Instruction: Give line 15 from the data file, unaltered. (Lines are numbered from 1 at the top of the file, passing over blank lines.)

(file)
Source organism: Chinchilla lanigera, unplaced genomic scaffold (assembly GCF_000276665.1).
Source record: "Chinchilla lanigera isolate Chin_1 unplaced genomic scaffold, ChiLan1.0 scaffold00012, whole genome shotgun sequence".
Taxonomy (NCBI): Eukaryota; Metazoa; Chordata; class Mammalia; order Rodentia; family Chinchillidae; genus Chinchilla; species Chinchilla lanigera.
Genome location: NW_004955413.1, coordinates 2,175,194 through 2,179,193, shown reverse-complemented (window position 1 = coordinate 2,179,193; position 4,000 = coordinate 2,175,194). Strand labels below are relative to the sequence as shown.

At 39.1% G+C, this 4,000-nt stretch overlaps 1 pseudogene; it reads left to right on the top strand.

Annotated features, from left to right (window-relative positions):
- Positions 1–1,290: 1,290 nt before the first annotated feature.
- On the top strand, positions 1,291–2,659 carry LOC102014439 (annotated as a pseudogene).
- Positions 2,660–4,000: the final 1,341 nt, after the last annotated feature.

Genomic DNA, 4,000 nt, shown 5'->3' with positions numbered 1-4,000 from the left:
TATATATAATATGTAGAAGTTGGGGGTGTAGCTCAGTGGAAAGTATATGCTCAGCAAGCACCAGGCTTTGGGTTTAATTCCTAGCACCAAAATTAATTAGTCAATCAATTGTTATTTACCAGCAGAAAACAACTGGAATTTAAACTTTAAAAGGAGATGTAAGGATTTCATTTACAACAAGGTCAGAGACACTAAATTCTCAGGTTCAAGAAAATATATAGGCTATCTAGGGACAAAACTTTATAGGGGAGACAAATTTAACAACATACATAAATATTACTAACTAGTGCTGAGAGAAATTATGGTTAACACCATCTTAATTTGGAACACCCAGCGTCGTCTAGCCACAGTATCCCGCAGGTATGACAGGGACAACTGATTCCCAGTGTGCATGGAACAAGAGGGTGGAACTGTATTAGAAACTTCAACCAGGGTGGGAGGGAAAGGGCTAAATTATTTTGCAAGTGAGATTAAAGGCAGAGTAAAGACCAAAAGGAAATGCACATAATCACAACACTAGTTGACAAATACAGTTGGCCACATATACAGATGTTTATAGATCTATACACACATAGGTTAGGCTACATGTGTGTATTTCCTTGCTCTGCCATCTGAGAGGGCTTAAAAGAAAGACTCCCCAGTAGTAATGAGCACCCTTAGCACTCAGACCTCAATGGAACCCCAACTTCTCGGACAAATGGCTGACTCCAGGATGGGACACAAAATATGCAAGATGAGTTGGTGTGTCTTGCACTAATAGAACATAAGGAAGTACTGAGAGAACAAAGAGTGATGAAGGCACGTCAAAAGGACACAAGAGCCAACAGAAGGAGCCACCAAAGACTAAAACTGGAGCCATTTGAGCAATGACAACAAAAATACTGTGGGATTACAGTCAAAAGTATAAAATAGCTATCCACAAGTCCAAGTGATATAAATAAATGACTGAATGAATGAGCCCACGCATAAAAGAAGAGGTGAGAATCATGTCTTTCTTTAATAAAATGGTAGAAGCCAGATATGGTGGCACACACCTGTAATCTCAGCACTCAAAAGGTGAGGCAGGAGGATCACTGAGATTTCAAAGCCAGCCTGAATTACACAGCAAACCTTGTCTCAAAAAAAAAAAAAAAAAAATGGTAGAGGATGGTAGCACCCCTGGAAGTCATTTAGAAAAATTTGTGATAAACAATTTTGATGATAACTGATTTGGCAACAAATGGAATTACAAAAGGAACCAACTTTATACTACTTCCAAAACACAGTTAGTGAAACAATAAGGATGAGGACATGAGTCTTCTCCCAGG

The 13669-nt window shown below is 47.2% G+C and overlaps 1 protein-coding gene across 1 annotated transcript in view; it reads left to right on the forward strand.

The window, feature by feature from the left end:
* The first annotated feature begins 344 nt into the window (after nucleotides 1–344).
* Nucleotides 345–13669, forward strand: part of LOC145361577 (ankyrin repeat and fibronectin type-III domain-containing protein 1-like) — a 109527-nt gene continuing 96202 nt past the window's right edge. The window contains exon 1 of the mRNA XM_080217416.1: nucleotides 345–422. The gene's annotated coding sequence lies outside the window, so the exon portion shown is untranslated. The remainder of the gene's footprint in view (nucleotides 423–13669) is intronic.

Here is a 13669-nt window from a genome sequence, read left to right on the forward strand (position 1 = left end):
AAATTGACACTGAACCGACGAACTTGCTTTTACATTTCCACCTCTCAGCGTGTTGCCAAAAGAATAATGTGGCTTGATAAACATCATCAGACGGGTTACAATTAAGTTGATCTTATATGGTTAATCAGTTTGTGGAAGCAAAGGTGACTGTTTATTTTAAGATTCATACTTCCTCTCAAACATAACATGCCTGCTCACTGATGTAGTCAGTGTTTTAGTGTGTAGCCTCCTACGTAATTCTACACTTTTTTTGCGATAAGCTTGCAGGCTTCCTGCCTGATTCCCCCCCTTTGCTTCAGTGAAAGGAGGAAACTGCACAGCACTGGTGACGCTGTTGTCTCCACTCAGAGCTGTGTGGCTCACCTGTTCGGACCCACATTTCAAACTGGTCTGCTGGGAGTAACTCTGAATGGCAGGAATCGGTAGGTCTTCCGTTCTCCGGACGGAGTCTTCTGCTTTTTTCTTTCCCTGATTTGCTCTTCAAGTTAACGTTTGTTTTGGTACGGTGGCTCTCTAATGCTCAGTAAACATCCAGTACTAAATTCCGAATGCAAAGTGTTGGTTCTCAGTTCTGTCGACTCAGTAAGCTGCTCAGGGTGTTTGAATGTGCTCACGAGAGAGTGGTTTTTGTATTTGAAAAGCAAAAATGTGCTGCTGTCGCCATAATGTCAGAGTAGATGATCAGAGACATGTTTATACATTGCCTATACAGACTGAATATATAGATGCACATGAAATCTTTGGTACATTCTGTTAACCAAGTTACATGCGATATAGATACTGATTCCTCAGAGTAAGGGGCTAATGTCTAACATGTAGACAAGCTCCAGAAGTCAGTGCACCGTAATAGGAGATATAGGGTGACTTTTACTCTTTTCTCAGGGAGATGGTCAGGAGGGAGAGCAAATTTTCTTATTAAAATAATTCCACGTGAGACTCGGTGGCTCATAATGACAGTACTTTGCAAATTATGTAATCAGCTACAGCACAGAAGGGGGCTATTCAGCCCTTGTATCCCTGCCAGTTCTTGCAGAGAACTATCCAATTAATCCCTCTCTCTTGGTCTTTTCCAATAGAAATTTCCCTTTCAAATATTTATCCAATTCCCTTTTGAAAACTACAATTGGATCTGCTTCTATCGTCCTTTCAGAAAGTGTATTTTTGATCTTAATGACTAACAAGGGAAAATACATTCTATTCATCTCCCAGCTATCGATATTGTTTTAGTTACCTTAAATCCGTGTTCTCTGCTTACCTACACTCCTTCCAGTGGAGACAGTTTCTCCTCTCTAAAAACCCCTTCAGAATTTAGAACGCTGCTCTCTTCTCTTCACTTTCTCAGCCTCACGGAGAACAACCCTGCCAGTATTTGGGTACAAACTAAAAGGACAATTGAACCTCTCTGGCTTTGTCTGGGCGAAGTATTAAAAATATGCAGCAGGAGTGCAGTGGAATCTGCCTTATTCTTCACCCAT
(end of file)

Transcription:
* Nucleotides 345–13669, forward strand: part of LOC145361577 (ankyrin repeat and fibronectin type-III domain-containing protein 1-like) — a 109527-nt gene continuing 96202 nt past the window's right edge. The window contains exon 1 of the mRNA XM_080217416.1: nucleotides 345–422. The gene's annotated coding sequence lies outside the window, so the exon portion shown is untranslated. The remainder of the gene's footprint in view (nucleotides 423–13669) is intronic.